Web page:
- Case report
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Hereditary hemorrhagic telangiectasia associated with cortical development malformation due to a start loss mutation in ENG
BMC Neurology volume 20, Article number: 316 (2020)
Hereditary hemorrhagic telangiectasia (HHT), also known as Rendu-Osler-Weber syndrome, is a rare disorder characterized by recurrent epistaxis, telangiectasias and systemic arteriovenous malformations (AVMs). HHT is associated with mutations in genes encoding for proteins involved in endothelial homeostasis such as ENG (endoglin) and ACVRL1 (activin receptor-like kinase-1).
Here we describe a 22-year-old male presenting with a transient episode of slurred speech and left arm paresis. Brain MRI displayed polymicrogyria. A right-to-left shunt in absence of an atrial septum defect was noted. Chest CT revealed multiple pulmonary AVMs, likely causing paradoxical embolism manifesting as a transient ischemic attack.
The heterozygous ENG variant, c.3G > A (p.Met1lle), was detected in the patient. This variant was also found in patient’s mother and in his younger brother who displayed cortical dysplasia type 2.
The detection of cortical development malformations in multiple subjects from the same pedigree may expand the phenotypic features of ENG-related HHT patients. We suggest considering HHT in young patients presenting with acute cerebral ischemic events of unknown origin.
Hereditary hemorrhagic telangiectasia (HHT, ORPHA774) or Rendu–Osler–Weber syndrome, is a rare vascular disorder characterized by telangiectasias and arteriovenous malformations (AVMs) of skin, mucosae and internal organs . The incidence, 1:5000–1:8000 worldwide, is likely underestimated because of the reduced age-related penetrance and variable clinical expression. Pulmonary and cerebral AVMs have been detected in 24–40% [2, 3] and 10–20%  of HHT patients, respectively. Although AVMs often remain clinically silent, cerebral AVMs rupture may cause intracerebral hemorrhage resulting in increased morbidity and mortality. Moreover, HHT patients may experience ischemic stroke or cerebral abscess because of paradoxical embolism due to the right-to-left shunting associated with pulmonary AVMs.
Clinical diagnosis can be achieved according to Curaçao criteria: 1) spontaneous and recurrent epistaxis; 2) multiple telangiectasia affecting lips, fingers, and nose; 3) telangiectasias and AVMs in visceral organs or central nervous systems and 4) a positive family history (first-degree relative) of HHT. A clinical diagnosis of HHT can be made when three of these criteria are met .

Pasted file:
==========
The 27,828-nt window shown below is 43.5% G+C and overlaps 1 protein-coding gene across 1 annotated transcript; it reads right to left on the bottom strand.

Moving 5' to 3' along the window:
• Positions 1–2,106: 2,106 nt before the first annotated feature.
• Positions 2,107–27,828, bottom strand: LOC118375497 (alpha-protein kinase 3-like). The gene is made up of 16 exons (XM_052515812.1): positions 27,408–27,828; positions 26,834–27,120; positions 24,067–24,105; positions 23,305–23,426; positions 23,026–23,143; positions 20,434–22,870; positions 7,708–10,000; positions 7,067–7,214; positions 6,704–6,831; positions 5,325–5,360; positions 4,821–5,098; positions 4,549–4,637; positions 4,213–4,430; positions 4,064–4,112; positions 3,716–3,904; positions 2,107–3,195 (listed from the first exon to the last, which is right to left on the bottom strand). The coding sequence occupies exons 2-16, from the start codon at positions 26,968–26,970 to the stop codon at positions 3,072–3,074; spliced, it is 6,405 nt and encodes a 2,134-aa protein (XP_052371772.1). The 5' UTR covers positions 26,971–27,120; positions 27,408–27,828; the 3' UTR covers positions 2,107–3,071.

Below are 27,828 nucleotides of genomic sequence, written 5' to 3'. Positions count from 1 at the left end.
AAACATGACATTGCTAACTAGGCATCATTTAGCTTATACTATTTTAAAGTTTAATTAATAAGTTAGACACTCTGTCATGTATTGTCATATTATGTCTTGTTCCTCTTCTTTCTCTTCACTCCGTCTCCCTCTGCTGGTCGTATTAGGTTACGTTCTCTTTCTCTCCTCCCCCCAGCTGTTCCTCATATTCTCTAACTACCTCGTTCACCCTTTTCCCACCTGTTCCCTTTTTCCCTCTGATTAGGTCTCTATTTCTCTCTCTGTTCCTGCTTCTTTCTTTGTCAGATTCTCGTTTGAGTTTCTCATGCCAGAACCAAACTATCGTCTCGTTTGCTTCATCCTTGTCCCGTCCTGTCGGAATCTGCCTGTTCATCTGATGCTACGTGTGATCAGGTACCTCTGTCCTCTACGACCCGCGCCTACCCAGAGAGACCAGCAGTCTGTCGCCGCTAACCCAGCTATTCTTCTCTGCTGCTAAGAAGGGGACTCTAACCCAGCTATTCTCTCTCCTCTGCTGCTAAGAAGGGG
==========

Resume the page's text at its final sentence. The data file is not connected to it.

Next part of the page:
In most HHT patients, germline mutations in ENG (HHT1: OMIM 187300), encoding the TGF-β transmembrane receptor endoglin or ACVRL1 (HHT2: OMIM 600376) which codes for the activin receptor-like kinase-1, are found. In addition, a phenotype of HHT and Juvenile Polyposis syndrome (JP-HHT) combined is caused by mutations in SMAD4 . Inheritance is autosomal dominant and haploinsufficiency is accepted as the predominant pathogenetic model .
Cortical development malformations (cDM) have been described in HHT patients with neuroimaging with a prevalence of 12% . Clinical manifestations of cDM include epilepsy, cognitive abnormalities and developmental delay but symptoms might be heterogenous reflecting the location and the extent of cDM. Therefore, cDM prevalence in HHT is likely underestimated, particularly in subclinical forms. Neuroimaging findings suggest a clear prevalence of polymicrogyria in HHT patients with cDM [8, 9].
Recently, Klostranec and colleagues disclosed the co-occurrence of polymicrogyria and cerebral AVMs in close spatial proximity in six HHT cases and suggested that functional impairment of endoglin might produce focal hypoperfusion during corticogenesis in utero, leading to impaired neuronal migration and cortical organization, resulting in polymicrogyria . Hypoxia is also expected to prime the appearance of the second somatic mutation in endothelial cells of adjacent vessels, establishing the condition for the later appearance of cerebral AVMs whose morphology and dimension become radiologically evident by age.
Here we present a novel Italian family with 3 affected individuals in two generations in whom the clinical diagnosis of HHT was confirmed by the identification of the previously reported [10, 11] ENG c.3G > A substitution. Two of them displayed cDM.
Local Ethics Committee approved the study. Written informed consent was obtained from all subjects.
A 22-year-old man with a past medical history of focal epilepsy secondary to polymicrogyria and recurrent epistaxis presented to the Emergency Department with sudden onset of transient dysarthria and left-sided weakness. Cerebral CT scan and CT angiography in the acute setting were normal and ECG was normal.
Brain MRI (Fig. 1a, b) confirmed left multifocal polymicrogyria and disclosed a right frontal acute stroke and multiple infratentorial and supratentorial AVMs. Spinal AVMs were absent but spinal MRI disclosed a focal cavity of the (cervical) ependymal canal. Transcranial ultrasound Doppler (UD) disclosed a right to left shunt with shower pattern. Carotid UD, cardiac echocardiography and blood tests including thrombophilia screening were normal. The transthoracic contrast-enhanced echocardiography revealed, however, an extra cardiac shunt. Chest CT was performed with evidence of multiple pulmonary AVMs as the obvious source of paradoxical embolism (Fig. 1c).
In the left lung the biggest AVMs measured 17 mm with three feeding arteries of 7, 3 and 2 mm in diameter, while in the right lung the biggest AVM measured 12 mm with a feeding artery of 2.5 mm in diameter.
Given the risk of a recurrent event, the patient was started on a full dose of low-molecular-weight heparin and underwent successfully endovascular embolization of all pulmonary AVMs. Anticoagulation was replaced by aspirin 100 mg daily six months later.